AMBIGUITY – A component of VUCA

A lack of clarity to interpret something is called Ambiguity. A piece of incomplete information that sounds contradictory or inaccurate to draw clear conclusions leads to ambiguous situations. It is also called vagueness in ideas. The more ambiguous the world is, the harder it is to interpret. It is different than Uncertainty. Uncertainty is when relevant information is unavailable and unknown, and ambiguity where relevant information is available but the overall meaning is still not clear.

Leading in Ambiguous environment: 

a. Active Listening: To counter ambiguity, active listening by a leader is most important to understand and analyze the situation. Every subordinate wants to be part of a meaningful work effort and contribute to the team in achieving goals. To maintain and improve this spirit amongst employees, leaders shall draw strength from diversity and listen to every team member.  Subordinate leaders will listen to others only as well as listen to them. Don’t create your own friction by hearing just what you want to hear from diverse voices representing valuable perspectives.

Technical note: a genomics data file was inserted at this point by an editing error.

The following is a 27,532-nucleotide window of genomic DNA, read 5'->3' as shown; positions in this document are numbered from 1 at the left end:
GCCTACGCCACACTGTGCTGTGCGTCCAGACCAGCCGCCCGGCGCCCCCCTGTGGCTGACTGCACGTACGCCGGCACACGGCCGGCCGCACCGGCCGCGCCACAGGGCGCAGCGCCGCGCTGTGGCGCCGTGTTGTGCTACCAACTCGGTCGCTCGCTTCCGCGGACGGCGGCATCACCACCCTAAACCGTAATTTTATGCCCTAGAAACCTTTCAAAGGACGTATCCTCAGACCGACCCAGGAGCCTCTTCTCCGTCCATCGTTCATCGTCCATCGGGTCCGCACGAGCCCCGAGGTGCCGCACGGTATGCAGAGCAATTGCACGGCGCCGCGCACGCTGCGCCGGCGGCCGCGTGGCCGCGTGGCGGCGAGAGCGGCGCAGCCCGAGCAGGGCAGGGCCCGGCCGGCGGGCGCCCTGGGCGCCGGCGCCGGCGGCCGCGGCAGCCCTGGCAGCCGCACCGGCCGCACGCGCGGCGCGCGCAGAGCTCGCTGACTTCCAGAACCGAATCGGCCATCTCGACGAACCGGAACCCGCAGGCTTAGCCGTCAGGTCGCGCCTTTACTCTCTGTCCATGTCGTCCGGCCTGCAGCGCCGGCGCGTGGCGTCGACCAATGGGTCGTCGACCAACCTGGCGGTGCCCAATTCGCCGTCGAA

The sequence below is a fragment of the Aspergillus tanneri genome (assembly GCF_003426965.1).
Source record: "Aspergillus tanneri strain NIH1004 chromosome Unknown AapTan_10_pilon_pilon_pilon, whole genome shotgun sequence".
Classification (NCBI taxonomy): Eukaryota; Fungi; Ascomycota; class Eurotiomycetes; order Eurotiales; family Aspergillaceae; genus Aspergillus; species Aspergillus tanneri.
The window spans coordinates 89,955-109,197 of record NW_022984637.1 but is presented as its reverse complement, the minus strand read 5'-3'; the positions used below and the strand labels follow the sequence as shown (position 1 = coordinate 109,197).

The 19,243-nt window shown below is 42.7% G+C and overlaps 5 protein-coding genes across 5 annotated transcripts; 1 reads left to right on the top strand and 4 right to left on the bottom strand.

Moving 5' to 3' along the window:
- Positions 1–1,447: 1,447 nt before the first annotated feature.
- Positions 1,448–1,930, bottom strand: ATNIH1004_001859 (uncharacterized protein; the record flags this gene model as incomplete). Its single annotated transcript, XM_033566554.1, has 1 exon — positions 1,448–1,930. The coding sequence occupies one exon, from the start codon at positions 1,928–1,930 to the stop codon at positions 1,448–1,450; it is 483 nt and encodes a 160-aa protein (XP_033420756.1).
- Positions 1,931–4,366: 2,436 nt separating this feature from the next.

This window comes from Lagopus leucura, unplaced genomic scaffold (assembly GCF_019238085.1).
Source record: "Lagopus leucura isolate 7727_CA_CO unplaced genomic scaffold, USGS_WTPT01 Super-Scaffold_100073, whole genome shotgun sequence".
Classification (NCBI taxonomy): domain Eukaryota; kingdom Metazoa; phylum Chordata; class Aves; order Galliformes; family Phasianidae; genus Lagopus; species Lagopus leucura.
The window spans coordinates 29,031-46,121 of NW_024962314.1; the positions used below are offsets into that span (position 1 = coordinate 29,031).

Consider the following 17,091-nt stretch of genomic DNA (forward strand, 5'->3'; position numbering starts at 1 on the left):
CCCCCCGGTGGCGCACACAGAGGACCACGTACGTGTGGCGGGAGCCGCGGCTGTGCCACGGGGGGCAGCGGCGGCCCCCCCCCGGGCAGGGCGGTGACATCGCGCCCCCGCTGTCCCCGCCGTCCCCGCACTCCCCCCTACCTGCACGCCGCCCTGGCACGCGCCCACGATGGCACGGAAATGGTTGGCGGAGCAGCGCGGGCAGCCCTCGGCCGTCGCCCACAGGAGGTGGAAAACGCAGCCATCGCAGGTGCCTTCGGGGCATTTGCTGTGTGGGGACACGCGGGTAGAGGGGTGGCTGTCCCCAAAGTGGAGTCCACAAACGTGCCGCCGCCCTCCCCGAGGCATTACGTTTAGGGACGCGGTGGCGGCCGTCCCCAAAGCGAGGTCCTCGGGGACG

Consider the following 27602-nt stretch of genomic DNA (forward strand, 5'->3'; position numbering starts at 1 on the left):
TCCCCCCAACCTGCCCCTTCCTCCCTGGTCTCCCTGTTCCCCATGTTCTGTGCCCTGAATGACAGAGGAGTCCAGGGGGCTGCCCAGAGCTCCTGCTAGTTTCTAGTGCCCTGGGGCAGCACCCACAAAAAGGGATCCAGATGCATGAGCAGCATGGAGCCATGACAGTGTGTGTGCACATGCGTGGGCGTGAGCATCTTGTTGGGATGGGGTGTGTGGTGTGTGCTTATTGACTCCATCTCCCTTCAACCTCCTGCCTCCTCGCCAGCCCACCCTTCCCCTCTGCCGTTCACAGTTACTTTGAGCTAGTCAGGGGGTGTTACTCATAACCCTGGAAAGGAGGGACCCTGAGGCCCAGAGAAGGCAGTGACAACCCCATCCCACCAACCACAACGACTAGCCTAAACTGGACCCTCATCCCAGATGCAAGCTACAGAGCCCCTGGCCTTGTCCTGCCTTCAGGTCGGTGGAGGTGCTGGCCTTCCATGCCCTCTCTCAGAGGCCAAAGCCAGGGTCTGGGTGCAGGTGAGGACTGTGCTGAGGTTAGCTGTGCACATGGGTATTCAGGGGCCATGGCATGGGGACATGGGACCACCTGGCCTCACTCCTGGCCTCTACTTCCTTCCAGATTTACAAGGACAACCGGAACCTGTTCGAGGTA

b. Think divergently and remain open for new ideas: Openness to new ideas is a leadership characteristic highly correlated with effectiveness. Diversity of race and gender is most certainly important in order to provide role models for emerging leaders. But we must look for diversity in other ways as well. The days of one best solution are gone for good; see the second-and third-order opportunities inherent in equally attractive solutions.